Video | Agriculture | Confidence | Economy | Energy | Employment | Finance | Media | Property | RBNZ | Science | SOEs | Tax | Technology | Telecoms | Tourism | Transport | Search

 


Solid Energy to cut a quarter of its Stockton mine workforce

Solid Energy to cut a quarter of its Stockton mine workforce

By Pattrick Smellie

June 6 (BusinessDesk) - State-owned coal miner Solid Energy has announced redundancies for just over a quarter of its workforce at the open-cast Stockton mine, on the West Coast near Westport, in response to a prolonged period of depressed global prices for the coking coal mined at the site for use in steel production.

Newly appointed chief executive Dan Clifford told BusinessDesk the moves on their own were "not quite" enough to return Stockton to profitability on an earnings before interest, tax, depreciation, amortisation and movements in the value of financial instruments basis.

"There are more efficiencies that we need to continue to work through", although today's announcements were a "big step forward in getting to a cash neutral position" in the export-oriented coking coal part of the business, which accounts for about half of Solid Energy's workforce.

Some 132 of the mine's 521 positions are expected to be made redundant as the mine reduces annual output from 1.9 million tonnes to 1.4 million tonnes in a move expected to last at least two or three years, the newly appointed chief executive, Dan Clifford, said in a statement today.

“On current pricing projections, we have to minimise our losses by reducing costs so that we can keep the mine operating," said Clifford, whose previous employer, Australian miner Glencore Xstrata is also reducing production and its workforce as Australian coking coal mines go through similar adjustments, brought on in part by lower economic growth in China, which kept steel demand alive after the global financial crisis.

“We feel for the staff and their families, and for the wider Westport community, who will be affected by this, but by reducing activity we believe we can keep the operation viable with the continued benefits for the community," said Clifford in a statement. The redundancies will target 35 management, technical, support and administration roles, and 102 miners' jobs.

An additional 70 or so contractor roles will be lost as the mine brings activity in-house, leaving around 50 contractors on-site instead of 120 today.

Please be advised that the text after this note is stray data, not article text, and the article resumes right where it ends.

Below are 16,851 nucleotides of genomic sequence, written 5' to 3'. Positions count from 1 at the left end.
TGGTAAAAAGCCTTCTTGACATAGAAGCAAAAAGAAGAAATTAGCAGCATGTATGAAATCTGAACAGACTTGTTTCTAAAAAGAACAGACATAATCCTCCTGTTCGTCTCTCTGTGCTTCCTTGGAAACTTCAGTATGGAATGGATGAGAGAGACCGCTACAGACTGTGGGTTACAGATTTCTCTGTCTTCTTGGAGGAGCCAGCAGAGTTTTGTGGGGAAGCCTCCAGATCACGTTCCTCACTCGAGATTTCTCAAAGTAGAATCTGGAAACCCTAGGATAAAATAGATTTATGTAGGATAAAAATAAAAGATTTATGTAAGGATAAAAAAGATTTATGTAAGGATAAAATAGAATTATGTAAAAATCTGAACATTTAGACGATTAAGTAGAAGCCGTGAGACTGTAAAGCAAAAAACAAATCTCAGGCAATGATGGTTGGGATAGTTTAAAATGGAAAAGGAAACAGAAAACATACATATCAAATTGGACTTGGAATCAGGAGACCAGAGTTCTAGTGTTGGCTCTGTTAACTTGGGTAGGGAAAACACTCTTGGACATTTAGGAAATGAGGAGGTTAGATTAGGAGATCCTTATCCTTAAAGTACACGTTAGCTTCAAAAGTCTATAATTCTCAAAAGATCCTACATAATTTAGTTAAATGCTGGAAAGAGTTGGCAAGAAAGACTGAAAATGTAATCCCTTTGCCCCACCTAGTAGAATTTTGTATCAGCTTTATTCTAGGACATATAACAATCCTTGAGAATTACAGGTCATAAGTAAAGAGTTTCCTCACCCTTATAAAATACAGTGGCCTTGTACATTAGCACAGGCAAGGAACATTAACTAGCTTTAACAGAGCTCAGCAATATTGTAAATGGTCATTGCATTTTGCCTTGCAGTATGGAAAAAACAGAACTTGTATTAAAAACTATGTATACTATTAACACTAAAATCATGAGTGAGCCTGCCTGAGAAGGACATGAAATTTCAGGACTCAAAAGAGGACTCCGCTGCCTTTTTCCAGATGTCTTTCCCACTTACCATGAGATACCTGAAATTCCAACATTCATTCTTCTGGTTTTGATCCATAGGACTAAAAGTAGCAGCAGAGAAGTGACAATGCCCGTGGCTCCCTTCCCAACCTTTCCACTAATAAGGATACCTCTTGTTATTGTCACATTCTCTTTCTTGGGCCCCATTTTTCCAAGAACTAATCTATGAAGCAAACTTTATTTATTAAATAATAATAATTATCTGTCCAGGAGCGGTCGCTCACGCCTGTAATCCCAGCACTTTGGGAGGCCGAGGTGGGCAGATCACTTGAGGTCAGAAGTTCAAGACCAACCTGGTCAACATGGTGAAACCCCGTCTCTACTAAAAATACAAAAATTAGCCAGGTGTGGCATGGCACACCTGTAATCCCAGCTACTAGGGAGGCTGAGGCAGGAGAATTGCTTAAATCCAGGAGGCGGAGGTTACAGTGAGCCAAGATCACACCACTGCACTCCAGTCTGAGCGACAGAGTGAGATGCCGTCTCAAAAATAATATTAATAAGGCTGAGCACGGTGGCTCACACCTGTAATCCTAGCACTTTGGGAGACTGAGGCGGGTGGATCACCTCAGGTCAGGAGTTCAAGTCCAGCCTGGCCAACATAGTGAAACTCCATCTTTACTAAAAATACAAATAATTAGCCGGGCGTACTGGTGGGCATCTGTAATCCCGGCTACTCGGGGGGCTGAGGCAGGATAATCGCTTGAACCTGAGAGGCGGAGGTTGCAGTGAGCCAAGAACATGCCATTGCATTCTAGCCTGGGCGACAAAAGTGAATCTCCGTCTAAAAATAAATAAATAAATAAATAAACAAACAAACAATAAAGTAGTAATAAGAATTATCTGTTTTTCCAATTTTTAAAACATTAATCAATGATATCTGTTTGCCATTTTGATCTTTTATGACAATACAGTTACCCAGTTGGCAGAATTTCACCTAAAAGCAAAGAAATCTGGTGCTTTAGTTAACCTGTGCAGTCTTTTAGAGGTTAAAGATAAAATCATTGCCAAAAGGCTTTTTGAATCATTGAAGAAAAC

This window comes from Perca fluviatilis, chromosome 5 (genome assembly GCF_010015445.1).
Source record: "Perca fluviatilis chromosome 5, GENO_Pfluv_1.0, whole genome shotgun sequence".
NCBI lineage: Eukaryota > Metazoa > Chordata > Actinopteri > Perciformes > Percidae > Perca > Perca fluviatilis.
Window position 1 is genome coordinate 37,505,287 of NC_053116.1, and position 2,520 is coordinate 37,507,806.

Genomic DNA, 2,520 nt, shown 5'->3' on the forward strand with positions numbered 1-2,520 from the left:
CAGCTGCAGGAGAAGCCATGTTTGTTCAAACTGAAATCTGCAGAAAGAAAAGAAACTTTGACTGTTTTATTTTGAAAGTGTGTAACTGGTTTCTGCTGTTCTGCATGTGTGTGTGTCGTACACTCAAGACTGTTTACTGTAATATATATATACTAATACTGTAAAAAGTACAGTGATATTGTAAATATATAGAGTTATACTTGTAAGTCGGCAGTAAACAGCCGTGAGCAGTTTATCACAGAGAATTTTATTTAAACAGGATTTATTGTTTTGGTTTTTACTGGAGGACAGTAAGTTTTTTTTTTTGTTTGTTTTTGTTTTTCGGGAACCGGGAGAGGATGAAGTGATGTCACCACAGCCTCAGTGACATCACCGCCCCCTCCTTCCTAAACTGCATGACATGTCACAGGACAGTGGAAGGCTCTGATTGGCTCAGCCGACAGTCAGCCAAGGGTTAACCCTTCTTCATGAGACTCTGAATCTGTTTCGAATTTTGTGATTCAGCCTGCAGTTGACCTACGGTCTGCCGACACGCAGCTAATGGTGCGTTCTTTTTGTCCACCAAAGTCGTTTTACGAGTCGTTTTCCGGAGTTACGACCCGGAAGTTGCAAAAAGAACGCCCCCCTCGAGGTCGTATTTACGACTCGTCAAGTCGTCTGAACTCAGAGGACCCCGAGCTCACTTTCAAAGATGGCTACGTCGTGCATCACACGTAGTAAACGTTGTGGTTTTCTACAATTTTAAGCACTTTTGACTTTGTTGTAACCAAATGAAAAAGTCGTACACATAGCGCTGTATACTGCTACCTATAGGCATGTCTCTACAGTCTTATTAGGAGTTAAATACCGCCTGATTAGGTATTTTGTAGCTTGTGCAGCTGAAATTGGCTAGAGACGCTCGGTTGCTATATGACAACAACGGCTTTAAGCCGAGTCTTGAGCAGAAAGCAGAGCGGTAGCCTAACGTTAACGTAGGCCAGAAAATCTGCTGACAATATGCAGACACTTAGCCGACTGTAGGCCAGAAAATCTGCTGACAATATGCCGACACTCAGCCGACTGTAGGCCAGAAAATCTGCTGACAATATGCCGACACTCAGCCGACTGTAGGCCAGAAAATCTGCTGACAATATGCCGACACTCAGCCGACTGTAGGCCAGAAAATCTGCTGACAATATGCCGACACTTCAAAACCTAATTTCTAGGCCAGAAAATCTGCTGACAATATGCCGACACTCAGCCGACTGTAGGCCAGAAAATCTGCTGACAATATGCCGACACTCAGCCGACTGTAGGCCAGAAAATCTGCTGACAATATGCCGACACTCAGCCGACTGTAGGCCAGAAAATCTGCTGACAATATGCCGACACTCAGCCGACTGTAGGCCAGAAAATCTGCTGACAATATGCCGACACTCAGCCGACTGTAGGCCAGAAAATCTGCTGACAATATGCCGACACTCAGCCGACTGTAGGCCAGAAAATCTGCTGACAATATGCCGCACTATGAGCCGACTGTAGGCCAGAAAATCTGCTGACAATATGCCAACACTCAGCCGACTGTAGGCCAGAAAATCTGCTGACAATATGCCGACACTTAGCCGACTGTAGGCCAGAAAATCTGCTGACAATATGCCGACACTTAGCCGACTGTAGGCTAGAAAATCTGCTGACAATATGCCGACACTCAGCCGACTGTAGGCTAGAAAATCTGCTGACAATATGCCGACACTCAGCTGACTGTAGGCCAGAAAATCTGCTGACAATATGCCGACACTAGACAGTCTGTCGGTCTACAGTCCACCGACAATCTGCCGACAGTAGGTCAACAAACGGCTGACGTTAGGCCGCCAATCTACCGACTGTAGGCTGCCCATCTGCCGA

Non-essential development work will stop, mining will focus on lower cost pits, and most mining will occur during daylight hours. Changes to rosters and training to increase staff ability to perform multiple tasks are also under way.

Solid Energy went through a financial crisis in 2012 and 2013 as plummeting coking coal prices undid the economics of a business that had expanded rapidly into several new areas of potential, including bio-fuels, wood pellet burner manufacturing, and exploitation of low value lignite coal deposits for fuel and fertiliser.

"While Solid Energy’s domestic business has been stabilised, the export business has continued to see falling prices from the 2011 highs of US$330/tonne," said Clifford who took over as chief executive last month. "Even more recently the price has continued to decline with the quarterly benchmark price for hard coking coal falling from US$143/tonne for the January to March quarter, to US$120/tonne for the current quarter while the spot price has been sitting at about US$113/tonne for the last two months.

“While we are planning to continue with reduced production and reduced staffing levels for the next two to three years, we will still be able to meet our long-term customer contracts while retaining our options to respond to changes in the market.”

Solid Energy is proposing a two-week consultation period with Stockton employees, followed by confirmation of the structure and a selection process for contested and vacant roles with the aim of implementing the new rosters by the end of July.

(BusinessDesk)

© Scoop Media

 
 
 
 
 
Business Headlines | Sci-Tech Headlines

 

OceanaGold: Man Killed In Waihi Mine Accident

A 29-year-old man had died following a work place accident at OceanaGold mine, Waihi last night. The man was killed after the front end loader he was in rolled down a slope. The accident happened at approximately 6.30pm on Thursday night. More>>

ALSO:

Constructing Consent: Annual Housing Consents Highest In Over A Decade

More than 29,000 new homes gained building consent in the year to June 2016, up 16 percent from the previous June year, Statistics New Zealand said today. More>>

ALSO:

War Against Weevil For Future Peas: “No Peas, No Weevil” Ban Now In Place In Wairarapa

The Ministry for Primary Industries (MPI) has today placed a ban on growing peas within a specified area and placed controls on moving pea material (seed and untreated pea straw) within, in and out of this area for the next 2 years. More>>

ALSO:

Wood Producers: Crisis In New Zealand Log Supply

New Zealand wood processing leaders held a hui with senior government officials and political leaders in Whangarei yesterday to assess the acute log supply shortage to local mills in Northland. More>>

Consents And Taxes: Trustpower 'Very Disappointed' With Judgement

Trustpower is "very disappointed" with a Supreme Court ruling dismissing its bid to claim tax deductions on $17.7 million of project costs in a case closely watched by large-scale infrastructure developers. More>>

ALSO:

Fruitful Endeavours: Kiwifruit Exports Reach Record Levels

In June 2016, kiwifruit exports rose $105 million (47 percent) from June 2015 to reach $331 million, Statistics New Zealand said today. Overall, goods exports rose $109 million (2.6 percent) in June 2016 (to $4.3 billion). More>>

ALSO:

Get More From Scoop

 
 
 
 
 
 
 
 
 
Business
Search Scoop  
 
 
Powered by Vodafone
NZ independent news